20. Plutarch, Whether Land Or Sea Animals Are More Clever, None (1st cent. CE - 2nd cent. CE)

21. Aelian, Varia Historia, 3.18 (2nd cent. CE - 3rd cent. CE)

22. Athenaeus, The Learned Banquet, None (2nd cent. CE - 3rd cent. CE)

23. Sextus, Against The Mathematicians, 9.127-9.129 (2nd cent. CE - 3rd cent. CE)

24. Tertullian, On Baptism, 5 (2nd cent. CE - 3rd cent. CE)

5. Well, but the nations, who are strangers to all understanding of spiritual powers, ascribe to their idols the imbuing of waters with the self-same efficacy. (So they do) but they cheat themselves with waters which are widowed. For washing is the channel through which they are initiated into some sacred rites- of some notorious Isis or Mithras. The gods themselves likewise they honour by washings. Moreover, by carrying water around, and sprinkling it, they everywhere expiate country-seats, houses, temples, and whole cities: at all events, at the Apollinarian and Eleusinian games they are baptized; and they presume that the effect of their doing that is their regeneration and the remission of the penalties due to their perjuries. Among the ancients, again, whoever had defiled himself with murder, was wont to go in quest of purifying waters. Therefore, if the mere nature of water, in that it is the appropriate material for washing away, leads men to flatter themselves with a belief in omens of purification, how much more truly will waters render that service through the authority of God, by whom all their nature has been constituted! If men think that water is endued with a medicinal virtue by religion, what religion is more effectual than that of the living God? Which fact being acknowledged, we recognise here also the zeal of the devil rivalling the things of God, while we find him, too, practising baptism in his subjects. What similarity is there? The unclean cleanses! The ruiner sets free! The damned absolves! He will, forsooth, destroy his own work, by washing away the sins which himself inspires! These (remarks) have been set down by way of testimony against such as reject the faith; if they put no trust in the things of God, the spurious imitations of which, in the case of God's rival, they do trust in. Are there not other cases too, in which, without any sacrament, unclean spirits brood on waters, in spurious imitation of that brooding of the Divine Spirit in the very beginning? Witness all shady founts, and all unfrequented brooks, and the ponds in the baths, and the conduits in private houses, or the cisterns and wells which are said to have the property of spiriting away, through the power, that is, of a hurtful spirit. Men whom waters have drowned or affected with madness or with fear, they call nymph-caught, or lymphatic, or hydro-phobic. Why have we adduced these instances? Lest any think it too hard for belief that a holy angel of God should grant his presence to waters, to temper them to man's salvation; while the evil angel holds frequent profane commerce with the selfsame element to man's ruin. If it seems a novelty for an angel to be present in waters, an example of what was to come to pass has forerun. An angel, by his intervention, was wont to stir the pool at Bethsaida. They who were complaining of ill-health used to watch for him; for whoever had been the first to descend into them, after his washing, ceased to complain. This figure of corporeal healing sang of a spiritual healing, according to the rule by which things carnal are always antecedent as figurative of things spiritual. And thus, when the grace of God advanced to higher degrees among men, John 1:16-17 an accession of efficacy was granted to the waters and to the angel. They who were wont to remedy bodily defects, now heal the spirit; they who used to work temporal salvation now renew eternal; they who did set free but once in the year, now save peoples in a body daily, death being done away through ablution of sins. The guilt being removed, of course the penalty is removed too. Thus man will be restored for God to His likeness, who in days bygone had been conformed to the image of God; (the image is counted (to be) in his form: the likeness in his eternity:) for he receives again that Spirit of God which he had then first received from His afflatus, but had afterward lost through sin.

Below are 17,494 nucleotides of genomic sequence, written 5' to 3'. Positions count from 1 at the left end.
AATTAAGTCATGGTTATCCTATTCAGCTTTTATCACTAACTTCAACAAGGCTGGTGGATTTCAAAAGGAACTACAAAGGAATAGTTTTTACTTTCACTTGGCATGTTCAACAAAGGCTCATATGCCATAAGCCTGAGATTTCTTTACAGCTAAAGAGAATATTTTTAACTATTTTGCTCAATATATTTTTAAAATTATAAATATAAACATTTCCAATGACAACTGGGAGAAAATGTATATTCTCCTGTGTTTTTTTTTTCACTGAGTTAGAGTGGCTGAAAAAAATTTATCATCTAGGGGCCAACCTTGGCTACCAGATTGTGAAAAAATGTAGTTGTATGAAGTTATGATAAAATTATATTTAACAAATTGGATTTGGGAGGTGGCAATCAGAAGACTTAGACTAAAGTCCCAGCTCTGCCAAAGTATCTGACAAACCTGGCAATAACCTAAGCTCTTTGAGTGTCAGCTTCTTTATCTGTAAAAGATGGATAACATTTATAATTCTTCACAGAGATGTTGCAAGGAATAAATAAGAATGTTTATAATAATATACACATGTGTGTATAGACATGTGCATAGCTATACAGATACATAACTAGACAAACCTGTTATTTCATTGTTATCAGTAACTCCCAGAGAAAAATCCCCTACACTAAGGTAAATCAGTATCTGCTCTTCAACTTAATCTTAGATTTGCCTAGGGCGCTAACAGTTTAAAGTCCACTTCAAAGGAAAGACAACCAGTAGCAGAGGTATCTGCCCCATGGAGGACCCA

25. Diogenes Laertius, Lives of The Philosophers, 8.33, 8.36 (3rd cent. CE - 3rd cent. CE)